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DevOps best practices: Ending the software delivery guessing game

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Zohaib Khan, Principal Domain Architect, Red Hat, Inc.

The goal of continuously delivering enterprise business value with information systems is as old as the technology itself, but as the technology has evolved, from punch cards in the '60s to mainframes in the '70s to the cloud computing services of today, there's been little change in how it can be used to deliver business value. A DevOps approach can change that.

Despite the passing of years and new innovations, the challenge remains the same: How do you successfully apply IT practices to improve existing revenue streams and unlock new opportunities?

It's a quest that keeps senior managers up at night, and leads to churn in technology and business divisions when desired business improvements fall short. Then the cycle starts again, with new leaders taking over the helm, bringing new ideas and optimism that, yet again, lead to mixed results.

What's holding enterprises back? The truth is that many organizations with IT success stories just got lucky, so you can't succeed by following in their footsteps. What's missing are a few DevOps best practices. You need to create cognitive frameworks that can guide how you manage information systems and technology and how you apply it to daily operations. These frameworks eliminate technology guessing games so you can deliver business value and improve economic performance.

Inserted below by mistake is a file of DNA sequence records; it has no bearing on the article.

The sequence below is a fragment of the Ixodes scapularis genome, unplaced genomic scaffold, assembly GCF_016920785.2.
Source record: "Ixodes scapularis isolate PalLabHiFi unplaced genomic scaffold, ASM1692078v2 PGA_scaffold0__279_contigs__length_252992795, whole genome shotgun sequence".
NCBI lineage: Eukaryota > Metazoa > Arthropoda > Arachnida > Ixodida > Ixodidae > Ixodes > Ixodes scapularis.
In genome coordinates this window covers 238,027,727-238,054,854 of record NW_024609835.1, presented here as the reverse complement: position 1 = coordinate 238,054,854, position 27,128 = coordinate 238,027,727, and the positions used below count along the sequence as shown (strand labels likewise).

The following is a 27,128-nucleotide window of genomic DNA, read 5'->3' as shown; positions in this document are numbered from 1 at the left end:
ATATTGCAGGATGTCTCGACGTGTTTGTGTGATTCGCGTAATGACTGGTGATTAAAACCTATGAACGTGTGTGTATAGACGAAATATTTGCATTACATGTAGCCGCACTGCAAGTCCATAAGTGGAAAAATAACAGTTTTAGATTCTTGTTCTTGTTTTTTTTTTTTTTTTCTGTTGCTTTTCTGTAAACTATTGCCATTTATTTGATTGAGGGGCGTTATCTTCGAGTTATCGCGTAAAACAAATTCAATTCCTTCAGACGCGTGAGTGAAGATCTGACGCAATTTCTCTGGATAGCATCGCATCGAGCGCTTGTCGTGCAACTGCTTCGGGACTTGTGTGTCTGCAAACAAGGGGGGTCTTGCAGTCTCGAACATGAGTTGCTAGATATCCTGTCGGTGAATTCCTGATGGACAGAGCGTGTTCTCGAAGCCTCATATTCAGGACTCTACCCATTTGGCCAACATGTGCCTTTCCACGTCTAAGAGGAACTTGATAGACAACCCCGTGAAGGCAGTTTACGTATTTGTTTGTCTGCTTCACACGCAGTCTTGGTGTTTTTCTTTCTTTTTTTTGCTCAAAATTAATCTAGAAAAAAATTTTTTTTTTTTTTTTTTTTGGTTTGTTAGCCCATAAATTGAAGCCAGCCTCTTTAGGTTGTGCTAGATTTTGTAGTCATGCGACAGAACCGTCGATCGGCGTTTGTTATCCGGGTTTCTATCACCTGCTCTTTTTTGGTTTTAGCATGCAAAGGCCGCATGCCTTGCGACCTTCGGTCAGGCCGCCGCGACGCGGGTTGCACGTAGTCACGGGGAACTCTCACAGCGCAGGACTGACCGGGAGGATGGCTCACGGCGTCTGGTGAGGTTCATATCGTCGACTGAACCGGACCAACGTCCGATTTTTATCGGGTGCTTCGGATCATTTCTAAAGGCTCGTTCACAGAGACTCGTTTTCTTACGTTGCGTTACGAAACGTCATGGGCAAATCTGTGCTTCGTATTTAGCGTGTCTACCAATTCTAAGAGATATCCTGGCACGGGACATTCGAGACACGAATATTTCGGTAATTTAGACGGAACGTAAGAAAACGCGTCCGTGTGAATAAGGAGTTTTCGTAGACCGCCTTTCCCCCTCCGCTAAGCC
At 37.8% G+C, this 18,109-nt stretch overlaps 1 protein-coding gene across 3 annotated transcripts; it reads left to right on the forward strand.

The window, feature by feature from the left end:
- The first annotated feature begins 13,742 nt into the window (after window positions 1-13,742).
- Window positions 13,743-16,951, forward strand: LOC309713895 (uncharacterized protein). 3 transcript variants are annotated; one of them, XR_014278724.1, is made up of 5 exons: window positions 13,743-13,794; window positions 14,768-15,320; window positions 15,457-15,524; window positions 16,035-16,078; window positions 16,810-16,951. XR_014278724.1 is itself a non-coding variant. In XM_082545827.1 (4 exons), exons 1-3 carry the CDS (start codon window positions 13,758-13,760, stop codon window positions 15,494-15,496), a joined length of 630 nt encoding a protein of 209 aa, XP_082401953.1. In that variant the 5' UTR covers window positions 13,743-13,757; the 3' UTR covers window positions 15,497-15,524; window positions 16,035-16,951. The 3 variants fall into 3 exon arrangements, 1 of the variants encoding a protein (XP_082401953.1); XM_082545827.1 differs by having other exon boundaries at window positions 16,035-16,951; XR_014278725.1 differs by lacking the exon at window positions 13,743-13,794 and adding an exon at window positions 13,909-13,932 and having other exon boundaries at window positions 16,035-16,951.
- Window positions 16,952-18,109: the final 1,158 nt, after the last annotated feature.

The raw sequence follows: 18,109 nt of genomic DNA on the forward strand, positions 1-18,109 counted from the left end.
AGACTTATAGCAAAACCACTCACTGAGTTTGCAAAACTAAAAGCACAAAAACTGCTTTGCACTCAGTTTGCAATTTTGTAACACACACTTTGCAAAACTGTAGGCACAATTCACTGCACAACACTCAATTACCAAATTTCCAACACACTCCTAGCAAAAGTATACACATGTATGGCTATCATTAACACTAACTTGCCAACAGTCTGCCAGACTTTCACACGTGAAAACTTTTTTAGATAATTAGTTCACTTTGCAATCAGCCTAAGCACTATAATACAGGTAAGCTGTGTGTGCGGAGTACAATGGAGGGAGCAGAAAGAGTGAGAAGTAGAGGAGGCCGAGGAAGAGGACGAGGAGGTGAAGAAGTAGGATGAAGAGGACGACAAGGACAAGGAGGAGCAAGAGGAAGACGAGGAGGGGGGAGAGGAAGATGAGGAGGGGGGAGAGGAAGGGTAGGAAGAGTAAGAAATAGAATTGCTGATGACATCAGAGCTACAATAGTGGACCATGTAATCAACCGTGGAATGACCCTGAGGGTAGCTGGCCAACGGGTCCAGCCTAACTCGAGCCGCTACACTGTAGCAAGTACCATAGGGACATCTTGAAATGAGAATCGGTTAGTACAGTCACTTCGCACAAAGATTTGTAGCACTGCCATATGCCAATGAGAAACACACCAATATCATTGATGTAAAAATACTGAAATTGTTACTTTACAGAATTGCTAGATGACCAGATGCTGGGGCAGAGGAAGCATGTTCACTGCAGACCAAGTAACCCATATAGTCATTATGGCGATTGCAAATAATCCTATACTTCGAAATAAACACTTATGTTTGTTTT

[ Learn how value stream mapping can benefit your organization in this Oct. 8 Webinar. Plus: Learn more with this GigaOm Research Byte on VSM. ]

Lessons learned from the auto industry

Some of the most common IT approaches in use today were developed in the automobile industry. Automobile manufacturing powered an industrial revolution in the United States in the last century, yielding successful management techniques and frameworks for manufacturing that were later adapted by other industries. While these approaches proved useful on the assembly line, they do not translate fully into the world of software delivery. Nonetheless, these techniques are still prevalent in IT today.

  • Command-and-control team structures. Teams are organized in strict hierarchies, often with functional redundancies that replicate under each vice president or senior vice president. This type of organization imposes a strict division of labor and creates siloed work areas within which people learn to function.